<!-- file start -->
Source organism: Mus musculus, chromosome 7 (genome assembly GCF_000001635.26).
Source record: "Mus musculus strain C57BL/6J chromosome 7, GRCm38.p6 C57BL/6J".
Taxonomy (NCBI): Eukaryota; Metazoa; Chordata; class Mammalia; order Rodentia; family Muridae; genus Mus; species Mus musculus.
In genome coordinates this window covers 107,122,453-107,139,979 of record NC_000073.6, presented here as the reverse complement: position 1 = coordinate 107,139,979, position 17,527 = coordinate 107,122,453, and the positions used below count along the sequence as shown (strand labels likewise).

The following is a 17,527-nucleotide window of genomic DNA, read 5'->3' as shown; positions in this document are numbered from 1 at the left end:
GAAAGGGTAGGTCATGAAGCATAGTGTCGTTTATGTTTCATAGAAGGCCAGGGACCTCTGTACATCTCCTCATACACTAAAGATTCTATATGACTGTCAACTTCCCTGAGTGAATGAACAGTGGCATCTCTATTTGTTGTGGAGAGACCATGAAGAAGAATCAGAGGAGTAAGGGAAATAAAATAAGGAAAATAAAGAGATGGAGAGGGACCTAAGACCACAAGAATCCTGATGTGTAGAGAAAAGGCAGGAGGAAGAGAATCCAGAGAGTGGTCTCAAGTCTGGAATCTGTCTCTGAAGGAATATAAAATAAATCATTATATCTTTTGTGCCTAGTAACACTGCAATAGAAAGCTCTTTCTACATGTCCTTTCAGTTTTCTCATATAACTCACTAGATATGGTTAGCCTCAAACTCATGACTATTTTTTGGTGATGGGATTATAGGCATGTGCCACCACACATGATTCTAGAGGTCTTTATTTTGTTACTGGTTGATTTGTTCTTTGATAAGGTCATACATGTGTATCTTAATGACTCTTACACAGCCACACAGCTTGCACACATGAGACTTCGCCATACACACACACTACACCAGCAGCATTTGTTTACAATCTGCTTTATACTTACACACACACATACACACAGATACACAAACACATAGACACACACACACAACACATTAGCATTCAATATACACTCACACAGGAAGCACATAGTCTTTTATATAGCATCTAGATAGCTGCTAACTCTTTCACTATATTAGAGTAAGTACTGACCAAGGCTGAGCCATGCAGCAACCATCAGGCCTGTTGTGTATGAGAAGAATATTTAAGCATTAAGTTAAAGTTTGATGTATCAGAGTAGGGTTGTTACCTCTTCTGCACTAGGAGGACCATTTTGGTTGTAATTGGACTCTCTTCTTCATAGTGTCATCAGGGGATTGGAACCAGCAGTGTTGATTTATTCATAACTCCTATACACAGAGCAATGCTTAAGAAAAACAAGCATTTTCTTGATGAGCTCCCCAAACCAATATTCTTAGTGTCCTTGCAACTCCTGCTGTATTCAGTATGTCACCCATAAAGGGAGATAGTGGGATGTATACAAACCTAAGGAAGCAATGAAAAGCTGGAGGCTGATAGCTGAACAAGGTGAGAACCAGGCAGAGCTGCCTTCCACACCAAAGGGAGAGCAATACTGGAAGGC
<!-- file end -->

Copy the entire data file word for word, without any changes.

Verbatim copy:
Source organism: Mus musculus, chromosome 7 (genome assembly GCF_000001635.26).
Source record: "Mus musculus strain C57BL/6J chromosome 7, GRCm38.p6 C57BL/6J".
Taxonomy (NCBI): Eukaryota; Metazoa; Chordata; class Mammalia; order Rodentia; family Muridae; genus Mus; species Mus musculus.
In genome coordinates this window covers 107,122,453-107,139,979 of record NC_000073.6, presented here as the reverse complement: position 1 = coordinate 107,139,979, position 17,527 = coordinate 107,122,453, and the positions used below count along the sequence as shown (strand labels likewise).

The following is a 17,527-nucleotide window of genomic DNA, read 5'->3' as shown; positions in this document are numbered from 1 at the left end:
GAAAGGGTAGGTCATGAAGCATAGTGTCGTTTATGTTTCATAGAAGGCCAGGGACCTCTGTACATCTCCTCATACACTAAAGATTCTATATGACTGTCAACTTCCCTGAGTGAATGAACAGTGGCATCTCTATTTGTTGTGGAGAGACCATGAAGAAGAATCAGAGGAGTAAGGGAAATAAAATAAGGAAAATAAAGAGATGGAGAGGGACCTAAGACCACAAGAATCCTGATGTGTAGAGAAAAGGCAGGAGGAAGAGAATCCAGAGAGTGGTCTCAAGTCTGGAATCTGTCTCTGAAGGAATATAAAATAAATCATTATATCTTTTGTGCCTAGTAACACTGCAATAGAAAGCTCTTTCTACATGTCCTTTCAGTTTTCTCATATAACTCACTAGATATGGTTAGCCTCAAACTCATGACTATTTTTTGGTGATGGGATTATAGGCATGTGCCACCACACATGATTCTAGAGGTCTTTATTTTGTTACTGGTTGATTTGTTCTTTGATAAGGTCATACATGTGTATCTTAATGACTCTTACACAGCCACACAGCTTGCACACATGAGACTTCGCCATACACACACACTACACCAGCAGCATTTGTTTACAATCTGCTTTATACTTACACACACACATACACACAGATACACAAACACATAGACACACACACACAACACATTAGCATTCAATATACACTCACACAGGAAGCACATAGTCTTTTATATAGCATCTAGATAGCTGCTAACTCTTTCACTATATTAGAGTAAGTACTGACCAAGGCTGAGCCATGCAGCAACCATCAGGCCTGTTGTGTATGAGAAGAATATTTAAGCATTAAGTTAAAGTTTGATGTATCAGAGTAGGGTTGTTACCTCTTCTGCACTAGGAGGACCATTTTGGTTGTAATTGGACTCTCTTCTTCATAGTGTCATCAGGGGATTGGAACCAGCAGTGTTGATTTATTCATAACTCCTATACACAGAGCAATGCTTAAGAAAAACAAGCATTTTCTTGATGAGCTCCCCAAACCAATATTCTTAGTGTCCTTGCAACTCCTGCTGTATTCAGTATGTCACCCATAAAGGGAGATAGTGGGATGTATACAAACCTAAGGAAGCAATGAAAAGCTGGAGGCTGATAGCTGAACAAGGTGAGAACCAGGCAGAGCTGCCTTCCACACCAAAGGGAGAGCAATACTGGAAGGC